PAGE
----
Why we need a retrofitting revolution to tackle the energy crisis

New homes being built in the UK using energy efficient materials (Image: ID 139165588 © Jeanette Teare | Dreamstime.com)
New homes being built in the UK using energy efficient materials (Image: Jeanette Teare | Dreamstime.com)
A concerted push on retrofitting the UK’s ageing housing stock could help to solve the energy crisis, argues Marek Suchocki.

With reports showing that three quarters of households in the UK will be pushed into fuel poverty by January 2023, urgent action needs to be taken to tackle the energy crisis. Indeed, new prime minister Liz Truss has announced a freeze on energy bills in a bid to stave off soaring costs of gas and electricity. However, some deem this a short-term sticking plaster to a longer-term problem.

Industry experts are urging Truss to prioritise a ‘national retrofit plan’, making homes more energy efficient to help tackle the current crisis.

Much of the UK’s housing stock consists of older, inefficient homes, built before energy efficiency was a consideration. These homes can be extremely costly for owners and residents. Retrofitting will provide more efficient buildings that also improve the quality of life for residents: warmer homes that are weatherproof and more affordable.

Making existing homes more sustainable will be critical for governments – and housing industries – to meet their sustainability targets. In the UK, 85% of the homes that we’ll live in by 2050 have already been built. Therefore, meeting UK’s goal of becoming a net-zero economy by 2050 will require retrofitting one million houses a year for the next three decades.

Four ways to integrate modern technology

In order to ramp up retrofitting in the UK, the process needs to be quicker, more cost-effective, and less disruptive to residents, while also maintaining an excellent level of quality. Integrating modern technology can help to do this in four ways:

1. Using digital as-built models for more effective planning

A lack of accurate information can seriously jeopardise a retrofitting project. Especially where the building is older and plans are out of date, incomplete or lacking in detail. Requiring digital handover comprising BIM, verified asset data records and preparing an Asset Information Model (AIM), for example, can give owners the insight to plan the retrofit more effectively and sustainably.

2. Implementing modern methods of construction

Currently, projects can be piecemeal and short-term, with projects often awarded to the lowest bidder, inevitably resulting in low-quality builds.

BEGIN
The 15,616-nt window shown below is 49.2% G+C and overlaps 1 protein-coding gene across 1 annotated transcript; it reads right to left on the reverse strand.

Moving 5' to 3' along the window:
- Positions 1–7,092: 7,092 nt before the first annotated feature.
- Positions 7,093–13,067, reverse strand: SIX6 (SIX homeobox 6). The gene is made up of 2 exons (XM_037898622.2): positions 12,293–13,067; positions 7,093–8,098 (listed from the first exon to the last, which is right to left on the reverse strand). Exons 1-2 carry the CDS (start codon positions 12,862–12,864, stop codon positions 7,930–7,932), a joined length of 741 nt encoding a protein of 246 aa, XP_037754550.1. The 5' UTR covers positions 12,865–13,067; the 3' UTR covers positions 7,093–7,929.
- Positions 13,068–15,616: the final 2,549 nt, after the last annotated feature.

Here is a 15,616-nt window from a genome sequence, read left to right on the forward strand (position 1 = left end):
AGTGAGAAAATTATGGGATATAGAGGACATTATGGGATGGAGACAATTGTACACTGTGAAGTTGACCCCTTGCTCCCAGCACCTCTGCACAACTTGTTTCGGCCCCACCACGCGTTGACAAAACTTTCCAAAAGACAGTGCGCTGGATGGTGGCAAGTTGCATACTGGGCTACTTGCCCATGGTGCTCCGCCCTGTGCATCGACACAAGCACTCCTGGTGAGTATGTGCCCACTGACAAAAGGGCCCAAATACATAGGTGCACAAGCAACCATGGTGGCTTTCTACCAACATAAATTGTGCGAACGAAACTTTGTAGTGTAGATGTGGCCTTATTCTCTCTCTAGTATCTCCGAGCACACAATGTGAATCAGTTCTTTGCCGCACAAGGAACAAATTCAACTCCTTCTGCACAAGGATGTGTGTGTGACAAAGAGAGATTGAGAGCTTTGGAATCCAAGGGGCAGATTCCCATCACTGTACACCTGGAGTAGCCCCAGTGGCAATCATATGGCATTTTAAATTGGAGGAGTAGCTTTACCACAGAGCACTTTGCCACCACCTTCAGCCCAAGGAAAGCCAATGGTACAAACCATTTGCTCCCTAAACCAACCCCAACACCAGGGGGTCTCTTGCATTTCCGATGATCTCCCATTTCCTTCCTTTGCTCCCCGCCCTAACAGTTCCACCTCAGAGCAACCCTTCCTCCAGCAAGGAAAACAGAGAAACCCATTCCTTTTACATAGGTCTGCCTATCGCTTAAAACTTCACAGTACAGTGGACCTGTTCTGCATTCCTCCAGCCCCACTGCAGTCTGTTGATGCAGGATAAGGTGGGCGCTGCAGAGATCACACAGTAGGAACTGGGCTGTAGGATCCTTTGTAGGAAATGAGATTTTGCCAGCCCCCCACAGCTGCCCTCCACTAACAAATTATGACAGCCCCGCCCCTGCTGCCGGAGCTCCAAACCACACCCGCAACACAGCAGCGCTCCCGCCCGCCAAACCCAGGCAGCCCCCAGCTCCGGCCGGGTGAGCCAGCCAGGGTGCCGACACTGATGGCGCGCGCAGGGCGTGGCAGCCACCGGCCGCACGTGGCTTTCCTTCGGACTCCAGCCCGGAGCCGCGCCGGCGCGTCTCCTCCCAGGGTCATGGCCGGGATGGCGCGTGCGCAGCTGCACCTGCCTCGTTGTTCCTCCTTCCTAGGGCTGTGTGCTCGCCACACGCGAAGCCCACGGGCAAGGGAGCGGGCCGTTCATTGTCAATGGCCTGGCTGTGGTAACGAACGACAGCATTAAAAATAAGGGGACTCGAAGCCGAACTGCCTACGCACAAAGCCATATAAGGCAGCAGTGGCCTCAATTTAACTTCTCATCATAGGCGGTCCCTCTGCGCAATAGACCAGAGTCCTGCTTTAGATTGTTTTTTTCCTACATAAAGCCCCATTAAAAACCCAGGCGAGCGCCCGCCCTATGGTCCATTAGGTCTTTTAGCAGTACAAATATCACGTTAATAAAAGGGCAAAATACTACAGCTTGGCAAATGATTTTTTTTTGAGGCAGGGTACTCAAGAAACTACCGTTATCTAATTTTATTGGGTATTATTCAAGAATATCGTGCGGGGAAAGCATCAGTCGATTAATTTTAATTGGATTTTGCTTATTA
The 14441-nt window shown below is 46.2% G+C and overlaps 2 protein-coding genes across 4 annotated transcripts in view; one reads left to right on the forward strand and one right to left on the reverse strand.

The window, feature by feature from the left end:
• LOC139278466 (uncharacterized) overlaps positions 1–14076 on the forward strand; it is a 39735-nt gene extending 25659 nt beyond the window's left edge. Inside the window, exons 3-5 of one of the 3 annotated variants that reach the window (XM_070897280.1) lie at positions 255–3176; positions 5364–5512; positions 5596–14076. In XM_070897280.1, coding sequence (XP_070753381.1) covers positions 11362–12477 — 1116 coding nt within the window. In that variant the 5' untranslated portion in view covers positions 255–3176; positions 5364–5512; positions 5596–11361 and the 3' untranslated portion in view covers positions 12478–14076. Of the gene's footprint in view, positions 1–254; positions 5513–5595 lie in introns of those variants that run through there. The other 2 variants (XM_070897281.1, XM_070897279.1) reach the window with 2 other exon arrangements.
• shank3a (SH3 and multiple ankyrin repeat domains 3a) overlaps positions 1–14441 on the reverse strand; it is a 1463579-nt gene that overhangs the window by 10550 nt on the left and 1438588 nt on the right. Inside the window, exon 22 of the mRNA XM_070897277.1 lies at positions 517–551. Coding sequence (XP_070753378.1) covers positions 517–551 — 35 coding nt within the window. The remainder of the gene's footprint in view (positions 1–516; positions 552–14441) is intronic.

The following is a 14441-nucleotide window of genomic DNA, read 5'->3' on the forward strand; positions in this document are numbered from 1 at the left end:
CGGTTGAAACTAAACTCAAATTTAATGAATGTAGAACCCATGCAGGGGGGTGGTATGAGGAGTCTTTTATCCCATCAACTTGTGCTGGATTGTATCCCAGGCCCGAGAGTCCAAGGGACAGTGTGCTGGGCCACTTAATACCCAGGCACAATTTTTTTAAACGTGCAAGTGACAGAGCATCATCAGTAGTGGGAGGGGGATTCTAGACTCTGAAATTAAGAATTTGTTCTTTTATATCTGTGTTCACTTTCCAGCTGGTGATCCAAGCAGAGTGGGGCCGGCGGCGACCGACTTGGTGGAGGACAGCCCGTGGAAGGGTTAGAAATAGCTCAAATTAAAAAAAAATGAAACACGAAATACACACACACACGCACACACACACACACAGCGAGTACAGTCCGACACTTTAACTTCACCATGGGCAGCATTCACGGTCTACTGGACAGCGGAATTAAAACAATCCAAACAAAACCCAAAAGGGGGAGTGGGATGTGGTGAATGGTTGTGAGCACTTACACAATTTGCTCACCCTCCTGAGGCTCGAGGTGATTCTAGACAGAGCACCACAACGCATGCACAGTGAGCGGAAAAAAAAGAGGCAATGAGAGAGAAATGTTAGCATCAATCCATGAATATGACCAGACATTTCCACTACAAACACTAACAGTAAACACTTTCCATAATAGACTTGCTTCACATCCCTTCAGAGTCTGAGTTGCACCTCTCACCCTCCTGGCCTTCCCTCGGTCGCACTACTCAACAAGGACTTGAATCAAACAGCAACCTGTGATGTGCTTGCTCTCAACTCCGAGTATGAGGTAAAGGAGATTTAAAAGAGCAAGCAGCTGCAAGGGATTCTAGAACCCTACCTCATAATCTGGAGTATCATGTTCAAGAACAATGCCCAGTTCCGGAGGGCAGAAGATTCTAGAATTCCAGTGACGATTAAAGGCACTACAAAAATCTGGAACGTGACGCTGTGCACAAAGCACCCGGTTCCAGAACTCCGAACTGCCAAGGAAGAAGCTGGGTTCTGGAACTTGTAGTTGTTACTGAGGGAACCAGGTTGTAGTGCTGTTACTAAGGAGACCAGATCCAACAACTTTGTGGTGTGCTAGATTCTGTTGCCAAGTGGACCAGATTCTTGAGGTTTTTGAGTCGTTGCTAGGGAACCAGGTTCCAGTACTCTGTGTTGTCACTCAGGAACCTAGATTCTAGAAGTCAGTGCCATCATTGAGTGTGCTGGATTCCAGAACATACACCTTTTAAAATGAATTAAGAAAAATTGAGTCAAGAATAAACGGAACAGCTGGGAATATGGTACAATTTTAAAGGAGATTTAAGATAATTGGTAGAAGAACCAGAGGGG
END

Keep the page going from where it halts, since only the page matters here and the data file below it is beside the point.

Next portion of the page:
With modern methods of construction, it doesn’t have to be this way. In recent years, we’ve seen innovators like the Energiesprong Foundation taking a ‘whole-building’ approach using pre-fabrication, constructing building facades in factories rather than tackling flaws one-by-one. Taking cues from this approach can help to make the retrofitting process quicker, less disruptive, and more repeatable at scale.

3. Harnessing data to make your case and improve for the future

Whether it’s carbon emissions, air quality or impact on the local economy, measuring the full implications of retrofitting projects can be complex and imprecise. If this strategy is going to rolled out at scale, collecting consistent, meaningful data must be the foundation. Making a data-driven approach the norm will help the government to formulate policy and allow owners to build a stronger business case for investment.

4. Making digital construction the default

Retrofit projects rely on accurate and up-to-date information, as errors can be both expensive to resolve and create an environmental impact. Implementing digital design and construction techniques will help teams get things right first time.

Where records are poor or non-existent, new digital survey techniques including laser scanning and photogrammetry with drones rapidly create point cloud models of constructed assets. Scan-to-BIM techniques deliver an accurate model in a matter of hours to then leverage subsequent digital workflows.

Retrofitting will always be a balancing act of benefits and costs as projects often involve lots of considerations. But with the access to better data, modern methods of construction and a digital-first mindset, the UK has all the tools needed to kick-start a retrofitting revolution that benefits all.

Marek Suchocki is infrastructure engagement lead at Autodesk.

The post Why we need a retrofitting revolution to tackle the energy crisis appeared first on Construction Management.

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